We serve Christians around the world whose brave faith in Jesus means they are, beaten, threatened, imprisoned, tortured, falsely accused, disowned and hated.



Human rights experts from the UN have written to the Indian government, warning them that anti-conversion laws are a ‘tool of persecution’. 

In India, new anti-conversion laws are meant to prevent attempts to convert people away from Hinduism through ‘misrepresentation, force, undue influence, coercion, allurement or by fraudulent means’. But in reality, they’re often used to harass and intimidate religious minorities for simply expressing their faith.

In the letter, the UN Rapporteurs for Freedom of Religion or Belief, Nazila Ghanea, and for Minority Issues, Fernand de Varennes, warn that the laws continue to be used as ‘a tool of persecution by those who are genuinely opposed to religious tolerance… by creating further polarisation and generating an atmosphere of fear among religious minorities’. The laws are currently active in 11 of India’s 28 states, with some calling for a nationwide anti-conversion law.

The letter was originally sent to the Indian government on 16 August. After they failed to respond within a 60-day window, it has since been made public.

Atmosphere of fear

The laws seem to be fuelling aggression against simple Christian and church activities – like prayer meetings:

“Several reports of prayer meetings, religious services being interrupted by angry mobs accusing the worshippers to be involved in forced religious conversions have been recorded,” says the letter. “These cases contribute to creating an atmosphere of fear for religious minorities and climate of impunity for vigilantes who feel entitled to disrupt peaceful religious services, intimidate and use violence without repercussions.”

The letter references a report by the Indian advocacy group Article 14, which investigated 101 police reports filed in Uttar Pradesh and found that the majority are based on complaints by ‘Hindutva outfits using the law to harass Christians’. Hindutva is an extremist Hindu ideology that says that Indian Christians (and other religious minorities) are not true Indians because they have allegiances that lie outside India, and asserts the country should be purified of their presence.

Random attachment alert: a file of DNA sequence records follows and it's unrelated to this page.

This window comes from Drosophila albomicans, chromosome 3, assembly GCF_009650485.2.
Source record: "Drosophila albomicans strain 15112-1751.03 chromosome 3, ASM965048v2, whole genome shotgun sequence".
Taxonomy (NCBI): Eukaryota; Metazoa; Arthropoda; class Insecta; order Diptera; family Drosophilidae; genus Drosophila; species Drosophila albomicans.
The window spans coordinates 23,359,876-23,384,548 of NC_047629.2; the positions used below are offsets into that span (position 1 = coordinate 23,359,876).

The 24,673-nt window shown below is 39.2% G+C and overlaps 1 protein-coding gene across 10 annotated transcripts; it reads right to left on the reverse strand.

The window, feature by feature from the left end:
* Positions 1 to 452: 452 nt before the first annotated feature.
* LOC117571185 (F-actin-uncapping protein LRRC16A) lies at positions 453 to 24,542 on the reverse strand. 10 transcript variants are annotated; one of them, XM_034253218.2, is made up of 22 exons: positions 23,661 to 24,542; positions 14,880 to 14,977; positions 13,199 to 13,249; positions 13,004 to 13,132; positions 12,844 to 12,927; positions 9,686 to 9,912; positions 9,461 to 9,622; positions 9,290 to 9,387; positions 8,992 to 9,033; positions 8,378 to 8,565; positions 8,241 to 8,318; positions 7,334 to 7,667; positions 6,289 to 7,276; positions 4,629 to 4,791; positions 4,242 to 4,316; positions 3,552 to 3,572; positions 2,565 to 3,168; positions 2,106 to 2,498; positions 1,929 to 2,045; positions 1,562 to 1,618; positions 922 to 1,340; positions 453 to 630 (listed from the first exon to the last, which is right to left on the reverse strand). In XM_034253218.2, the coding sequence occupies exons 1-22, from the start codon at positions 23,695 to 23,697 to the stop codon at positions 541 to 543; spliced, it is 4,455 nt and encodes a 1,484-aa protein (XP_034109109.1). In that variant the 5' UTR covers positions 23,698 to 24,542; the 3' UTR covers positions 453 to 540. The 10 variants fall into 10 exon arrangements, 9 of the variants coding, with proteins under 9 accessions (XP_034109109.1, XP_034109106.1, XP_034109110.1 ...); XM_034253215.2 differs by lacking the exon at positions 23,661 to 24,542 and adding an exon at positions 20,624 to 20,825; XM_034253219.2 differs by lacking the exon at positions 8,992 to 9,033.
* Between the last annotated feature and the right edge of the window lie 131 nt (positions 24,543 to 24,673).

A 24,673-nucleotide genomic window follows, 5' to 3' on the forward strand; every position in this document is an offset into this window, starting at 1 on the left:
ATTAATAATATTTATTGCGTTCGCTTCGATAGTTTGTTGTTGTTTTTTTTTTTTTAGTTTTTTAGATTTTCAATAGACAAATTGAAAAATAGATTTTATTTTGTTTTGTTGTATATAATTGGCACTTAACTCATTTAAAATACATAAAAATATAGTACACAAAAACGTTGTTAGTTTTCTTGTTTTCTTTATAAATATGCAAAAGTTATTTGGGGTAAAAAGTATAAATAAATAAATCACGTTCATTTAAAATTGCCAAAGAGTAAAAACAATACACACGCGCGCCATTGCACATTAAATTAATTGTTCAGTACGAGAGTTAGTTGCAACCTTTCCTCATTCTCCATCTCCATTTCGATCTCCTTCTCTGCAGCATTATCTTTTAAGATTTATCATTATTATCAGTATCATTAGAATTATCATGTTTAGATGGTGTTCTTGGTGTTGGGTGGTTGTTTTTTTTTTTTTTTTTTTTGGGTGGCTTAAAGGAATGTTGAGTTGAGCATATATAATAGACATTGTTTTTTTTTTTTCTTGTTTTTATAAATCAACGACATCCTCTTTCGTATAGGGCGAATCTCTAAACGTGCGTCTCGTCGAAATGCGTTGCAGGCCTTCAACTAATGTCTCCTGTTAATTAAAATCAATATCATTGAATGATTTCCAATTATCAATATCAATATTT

Vague wording and low conviction rates

Other concerns were also noted in letter, including the vague wording of the laws, with words such as ‘misrepresentation’ and ‘allurement’ open to broad interpretation by accusers and the authorities. It means that, when cases go to trial, they tend to fall flat because the prosecutor is unable to substantiate the charges with evidence. This is what happened recently, when a court in Uttar Pradesh ruled that a pastor and his wife had not committed a crime by distributing Bibles. Conviction rates for alleged forced conversion are low, but can cause great disruption and trauma to believers’ lives. 

Lisa Gentile, Senior Advocacy Officer for Open Doors International said, “These laws are completely unnecessary. They are being used been used by Hindu nationalist supporters to settle personal scores and promote their own agenda. And to roll them out any further would cause further fear and misery.”


Give thanks for this intervention and pray that the warnings will be duly heeded by the Indian government


That the Holy Spirit to minister His peace, healing and comfort to those feeling fearful because of the laws.


For an end to spurious accusations and for there to be legislative changes that deter these from being made

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